No Fault Divorce: Nearly One Year On
On 6 April 2022, No Fault Divorce, the biggest reform of divorce law in 50 years was introduced.
It had been much anticipated by family lawyers ever since the Divorce, Dissolution and Separation Bill was passed in the House of Commons on 17 June 2020 but suffered a number of delays in coming to fruition.
The important aim of the reform was to reduce conflict between couples seeking to legally end their marriage or civil partnership.
No fault divorce completely replaced the old system. A system that had remained unchanged since 1973. It means that separating couples no longer have to assign blame in order to end their marriage.
It was a welcome change for many people, family law practitioners included. The hope was, that in removing the allocation of blame linked to the reason for the breakdown of the relationship, the level of acrimony and recrimination would reduce.
Did ‘No Fault Divorce’ do what it said on the tin?
We in the family law team at GA have found that, on the whole, the new process has helped our clients focus on the mechanism of moving forward from the breakdown of their relationships, rather than focussing on the reason for the breakdown happening.
However, some have felt that no fault divorce has given greater power to the party with more funds available as to the one who does not have the funds to pay the Court fee and may not be entitled to a fee exemption. This is because the claim for costs that could be included in previous applications is no longer an option.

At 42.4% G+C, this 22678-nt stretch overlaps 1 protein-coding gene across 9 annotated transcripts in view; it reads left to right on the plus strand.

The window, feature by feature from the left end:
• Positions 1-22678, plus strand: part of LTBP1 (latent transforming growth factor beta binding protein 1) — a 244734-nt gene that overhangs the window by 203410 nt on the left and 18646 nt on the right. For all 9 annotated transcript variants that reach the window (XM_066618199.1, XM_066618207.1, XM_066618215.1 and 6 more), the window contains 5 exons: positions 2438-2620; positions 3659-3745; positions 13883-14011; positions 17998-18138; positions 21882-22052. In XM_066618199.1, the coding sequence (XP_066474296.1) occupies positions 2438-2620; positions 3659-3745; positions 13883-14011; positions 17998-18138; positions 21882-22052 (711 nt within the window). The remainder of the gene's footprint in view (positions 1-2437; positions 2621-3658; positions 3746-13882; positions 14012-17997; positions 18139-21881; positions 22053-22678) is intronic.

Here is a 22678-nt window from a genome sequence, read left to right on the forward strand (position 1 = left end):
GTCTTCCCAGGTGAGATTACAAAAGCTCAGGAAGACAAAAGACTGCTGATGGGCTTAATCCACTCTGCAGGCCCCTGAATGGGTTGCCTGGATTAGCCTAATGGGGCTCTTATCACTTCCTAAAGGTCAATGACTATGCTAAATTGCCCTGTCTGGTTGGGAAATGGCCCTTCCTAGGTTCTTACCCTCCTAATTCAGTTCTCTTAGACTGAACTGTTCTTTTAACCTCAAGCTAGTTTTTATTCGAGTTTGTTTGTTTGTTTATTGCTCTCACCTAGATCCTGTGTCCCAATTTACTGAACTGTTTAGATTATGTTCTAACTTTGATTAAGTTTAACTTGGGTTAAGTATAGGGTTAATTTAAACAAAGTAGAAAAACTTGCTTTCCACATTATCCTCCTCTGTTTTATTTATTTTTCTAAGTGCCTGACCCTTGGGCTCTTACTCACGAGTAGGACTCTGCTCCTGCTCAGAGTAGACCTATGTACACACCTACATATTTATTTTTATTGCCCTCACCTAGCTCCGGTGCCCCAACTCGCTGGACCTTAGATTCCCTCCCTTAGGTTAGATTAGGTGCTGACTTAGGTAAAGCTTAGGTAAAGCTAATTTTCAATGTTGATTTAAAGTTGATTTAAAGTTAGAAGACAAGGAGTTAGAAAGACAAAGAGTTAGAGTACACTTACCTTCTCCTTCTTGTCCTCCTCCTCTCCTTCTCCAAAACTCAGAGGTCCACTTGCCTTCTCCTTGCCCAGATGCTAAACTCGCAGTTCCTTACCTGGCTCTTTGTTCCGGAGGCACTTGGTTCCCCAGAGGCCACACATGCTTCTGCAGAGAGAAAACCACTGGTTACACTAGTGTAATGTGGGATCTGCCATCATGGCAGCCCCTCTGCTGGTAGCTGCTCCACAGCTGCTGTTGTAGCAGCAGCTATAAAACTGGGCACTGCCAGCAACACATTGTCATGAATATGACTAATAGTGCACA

That said, there are ways that this can be overcome.
Under the new no fault divorce regime, there is a 20 week ‘cooling off’ period from making the application before being able to apply for the Conditional Order (what was previously known as the Decree Nisi). This felt like it may be an excessively long period but, in reality, it has meant that we can focus on getting ahead in terms of financial discussions. This has often meant we are able to present an agreed Order to the Court as soon as that stage is reached.
The use of the Court portal has also streamlined the divorce process for family lawyers and unrepresented parties alike. The option to have a joint application has merits too, as both parties can feel like they have the same level of control.
One aspect which was not clear at the outset of the change, was the Court fee. We now know that only one person can physically pay the Court fee and that it cannot be split when going through the process. Payment must come from one side. The current Court fee as at the time of writing this article is £593.
So, nearly a year later, we think no fault divorce is a positive step forward in family law which enables people to look forward and make the process of divorce less painful.
If you are interested in progressing a no fault divorce, please contact the family team by calling 01752 203500. You can also email me directly via amanda.lyons@GAsolicitors.com.